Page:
There’s a common argument often used to “prove” that God must exist. It generally starts with the assertion that there can be no infinite regression of causality, meaning that if we go back in time and watch all the events unfold, all the causes that created their effects, then at some point there must be this first cause which can’t itself have been caused. The argument for this premise is false.

The argument that there can’t be an infinite series of past events goes something like so:

- Assume that there is an infinite series of past events.
- There is an event infinitely long ago.
- It would take an infinite amount of time to get from that point to this point in time.
- Ergo the premise is false.

Step two is the flaw in the argument. If there’s an infinite series of events stretching back in time, this does not mean there is a particular event that was infinitely far back. In fact, that statement is utterly incoherent.

To explain this, I think it worthwhile to consider a mathematical equality:

.999… == 1

At first glance it seems to be intuitively false. How can .999… be the same value as 1? Well, it’s true. Here’s the proof:

1 / 3 = .333…

1 = 3/3 = (1+1+1)/3 = 1 / 3 + 1/3 + 1/3 = .333… + .333… + .333… = .999…

I have to admit that when I first ran into this proof I asked the utterly inept question, “What about the last .000…1? Doesn’t 1 – .999… = .00….1 with a 1 infinitely far in the back?”

Truth is that there isn’t one! Thinking that there is fails to understand infinite regressions. If the sequence terminated then it would not be infinite. There’s no final anything…no infinitely far back 1.

The same is true for infinite sequences of causality or time. Pick any infinitely far back point in time and there’s an infinite sequence of time before it. Not only that, but you’ll find that if you pick any point of time in the past…ANY point in time…the sequence is no longer infinite; there in a defined length between any two points in time.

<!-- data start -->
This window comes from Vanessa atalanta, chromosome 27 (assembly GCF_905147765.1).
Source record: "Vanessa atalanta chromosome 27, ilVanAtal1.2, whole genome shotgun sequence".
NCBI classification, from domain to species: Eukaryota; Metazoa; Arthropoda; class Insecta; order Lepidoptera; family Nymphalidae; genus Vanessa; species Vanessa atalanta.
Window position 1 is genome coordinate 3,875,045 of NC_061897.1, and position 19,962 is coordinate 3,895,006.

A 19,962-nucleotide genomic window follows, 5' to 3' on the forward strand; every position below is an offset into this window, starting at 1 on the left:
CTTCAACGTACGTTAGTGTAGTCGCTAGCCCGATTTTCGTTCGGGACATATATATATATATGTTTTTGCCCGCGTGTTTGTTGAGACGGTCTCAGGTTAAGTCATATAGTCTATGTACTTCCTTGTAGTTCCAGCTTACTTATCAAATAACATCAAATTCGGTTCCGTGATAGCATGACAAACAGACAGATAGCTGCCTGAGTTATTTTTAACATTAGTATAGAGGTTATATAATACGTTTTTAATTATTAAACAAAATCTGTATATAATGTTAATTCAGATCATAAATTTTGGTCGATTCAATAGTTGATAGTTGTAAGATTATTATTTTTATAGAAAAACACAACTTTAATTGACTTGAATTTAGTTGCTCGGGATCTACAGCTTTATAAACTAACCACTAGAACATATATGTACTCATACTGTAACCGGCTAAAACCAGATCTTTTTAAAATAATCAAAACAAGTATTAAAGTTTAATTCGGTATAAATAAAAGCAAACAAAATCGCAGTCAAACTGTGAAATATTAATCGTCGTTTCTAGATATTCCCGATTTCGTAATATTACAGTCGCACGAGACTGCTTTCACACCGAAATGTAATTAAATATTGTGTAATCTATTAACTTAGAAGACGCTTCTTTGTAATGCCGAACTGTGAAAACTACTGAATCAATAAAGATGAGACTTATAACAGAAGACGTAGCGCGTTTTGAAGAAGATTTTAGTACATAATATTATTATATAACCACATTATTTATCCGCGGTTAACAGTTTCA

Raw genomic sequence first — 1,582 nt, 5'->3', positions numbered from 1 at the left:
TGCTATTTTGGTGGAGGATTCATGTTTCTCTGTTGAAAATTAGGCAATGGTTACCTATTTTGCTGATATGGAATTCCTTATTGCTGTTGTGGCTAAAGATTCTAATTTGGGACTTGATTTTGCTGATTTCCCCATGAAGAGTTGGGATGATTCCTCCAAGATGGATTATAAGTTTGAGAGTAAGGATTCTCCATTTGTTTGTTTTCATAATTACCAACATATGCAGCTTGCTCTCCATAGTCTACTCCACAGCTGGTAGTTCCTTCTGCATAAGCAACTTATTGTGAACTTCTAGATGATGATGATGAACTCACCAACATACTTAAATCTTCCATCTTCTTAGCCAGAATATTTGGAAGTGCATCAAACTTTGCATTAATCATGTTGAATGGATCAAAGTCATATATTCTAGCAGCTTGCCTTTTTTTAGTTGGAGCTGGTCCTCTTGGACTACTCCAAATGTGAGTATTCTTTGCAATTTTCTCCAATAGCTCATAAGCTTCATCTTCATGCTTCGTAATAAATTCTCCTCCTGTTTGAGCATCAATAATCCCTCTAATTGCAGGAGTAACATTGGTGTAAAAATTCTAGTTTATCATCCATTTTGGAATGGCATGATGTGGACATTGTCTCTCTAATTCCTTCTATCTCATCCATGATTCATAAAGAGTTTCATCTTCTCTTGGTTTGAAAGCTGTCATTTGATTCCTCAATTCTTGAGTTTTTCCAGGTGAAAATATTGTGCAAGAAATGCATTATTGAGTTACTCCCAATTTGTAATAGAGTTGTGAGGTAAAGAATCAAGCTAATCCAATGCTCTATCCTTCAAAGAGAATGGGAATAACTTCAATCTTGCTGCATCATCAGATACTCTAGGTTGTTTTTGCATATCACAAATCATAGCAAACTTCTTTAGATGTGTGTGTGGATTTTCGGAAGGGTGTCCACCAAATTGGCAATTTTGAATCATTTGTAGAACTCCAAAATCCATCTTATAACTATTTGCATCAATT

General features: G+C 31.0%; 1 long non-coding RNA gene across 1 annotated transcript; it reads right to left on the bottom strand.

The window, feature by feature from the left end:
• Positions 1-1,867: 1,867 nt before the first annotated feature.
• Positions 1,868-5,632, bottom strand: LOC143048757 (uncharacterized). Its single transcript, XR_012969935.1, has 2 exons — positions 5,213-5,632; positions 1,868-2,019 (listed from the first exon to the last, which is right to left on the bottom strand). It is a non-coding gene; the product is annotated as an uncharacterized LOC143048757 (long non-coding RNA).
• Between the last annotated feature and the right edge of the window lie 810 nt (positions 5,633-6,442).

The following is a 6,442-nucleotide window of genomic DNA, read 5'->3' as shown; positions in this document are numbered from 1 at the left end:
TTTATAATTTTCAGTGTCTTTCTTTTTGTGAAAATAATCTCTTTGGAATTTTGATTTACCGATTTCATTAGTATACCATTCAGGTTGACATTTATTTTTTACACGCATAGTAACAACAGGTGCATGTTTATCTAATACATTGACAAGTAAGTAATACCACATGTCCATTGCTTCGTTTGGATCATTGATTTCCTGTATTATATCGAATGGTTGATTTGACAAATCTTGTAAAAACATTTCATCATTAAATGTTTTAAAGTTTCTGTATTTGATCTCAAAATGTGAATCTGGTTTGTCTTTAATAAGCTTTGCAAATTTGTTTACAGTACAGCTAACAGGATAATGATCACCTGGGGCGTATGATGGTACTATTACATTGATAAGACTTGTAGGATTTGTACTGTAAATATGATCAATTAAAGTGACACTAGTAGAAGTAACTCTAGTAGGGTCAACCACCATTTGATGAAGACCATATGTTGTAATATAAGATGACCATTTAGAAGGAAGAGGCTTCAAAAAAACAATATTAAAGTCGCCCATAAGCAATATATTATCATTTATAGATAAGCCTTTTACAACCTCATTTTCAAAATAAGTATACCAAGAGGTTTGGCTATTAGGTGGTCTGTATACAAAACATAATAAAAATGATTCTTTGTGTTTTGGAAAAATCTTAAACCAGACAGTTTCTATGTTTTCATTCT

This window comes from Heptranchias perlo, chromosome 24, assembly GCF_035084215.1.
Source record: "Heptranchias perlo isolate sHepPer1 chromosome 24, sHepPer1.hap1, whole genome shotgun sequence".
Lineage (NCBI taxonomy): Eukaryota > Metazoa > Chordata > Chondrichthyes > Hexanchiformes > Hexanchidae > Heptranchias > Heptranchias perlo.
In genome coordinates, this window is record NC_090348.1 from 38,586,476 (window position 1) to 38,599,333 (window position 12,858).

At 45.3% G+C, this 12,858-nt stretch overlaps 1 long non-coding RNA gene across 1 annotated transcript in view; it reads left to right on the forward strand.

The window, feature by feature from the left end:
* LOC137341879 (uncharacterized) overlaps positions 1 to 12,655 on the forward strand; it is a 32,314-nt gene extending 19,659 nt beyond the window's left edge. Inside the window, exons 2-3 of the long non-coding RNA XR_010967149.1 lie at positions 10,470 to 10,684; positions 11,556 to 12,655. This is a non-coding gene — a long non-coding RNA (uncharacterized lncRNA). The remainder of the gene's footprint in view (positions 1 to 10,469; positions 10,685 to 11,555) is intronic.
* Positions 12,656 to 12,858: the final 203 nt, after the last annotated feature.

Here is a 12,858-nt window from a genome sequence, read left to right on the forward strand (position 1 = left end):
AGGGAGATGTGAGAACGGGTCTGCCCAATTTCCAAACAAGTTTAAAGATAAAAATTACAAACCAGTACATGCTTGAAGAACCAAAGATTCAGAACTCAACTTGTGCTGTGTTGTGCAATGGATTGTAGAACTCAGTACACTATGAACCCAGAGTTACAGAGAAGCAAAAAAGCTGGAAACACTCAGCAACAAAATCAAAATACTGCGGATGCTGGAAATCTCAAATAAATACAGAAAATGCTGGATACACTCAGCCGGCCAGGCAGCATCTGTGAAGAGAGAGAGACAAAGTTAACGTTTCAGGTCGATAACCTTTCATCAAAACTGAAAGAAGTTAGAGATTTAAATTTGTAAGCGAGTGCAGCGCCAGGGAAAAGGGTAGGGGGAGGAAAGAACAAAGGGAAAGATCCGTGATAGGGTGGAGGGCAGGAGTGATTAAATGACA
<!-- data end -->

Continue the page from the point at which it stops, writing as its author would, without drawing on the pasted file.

Another way to think about it is to recognize that it’s question begging. If there’s a point in time infinitely far back, and the sequence itself is infinite, then that point in time also could never be reached, ergo it’s not there either. So by using that point as a premise the conclusion is question begging.

Not to say that there IS an infinite series of causes all the way back for eternity in the past, but there could be. There’s nothing to conclude that it couldn’t be that way.

I think though that this probably isn’t the case. The arrow of time hypothesis makes some sense to me and if it’s true then time doesn’t work like we think it does, we just observe it as a linear progression of events because entropy dictates it’s the only way that actually is observable…thinking creatures can only perceive the sequence of time in correlation with increasing of entropy. There actually IS no past or future, only our perception of one. If this is true then the question itself makes no sense.

Most of the first cause arguments are not arguing for a finite past, but rather for a non-derivitave cause in a hierarchy of causes. The classic example is of a hand moving a stick moving a rock, and reasoning from rock to hand: if the rock is only moving because the stick is pushing it, and the stick is only moving because something else is pushing it, then there cannot be an infinite number of sticks, because then there would be no hand and thus nothing to push the rock.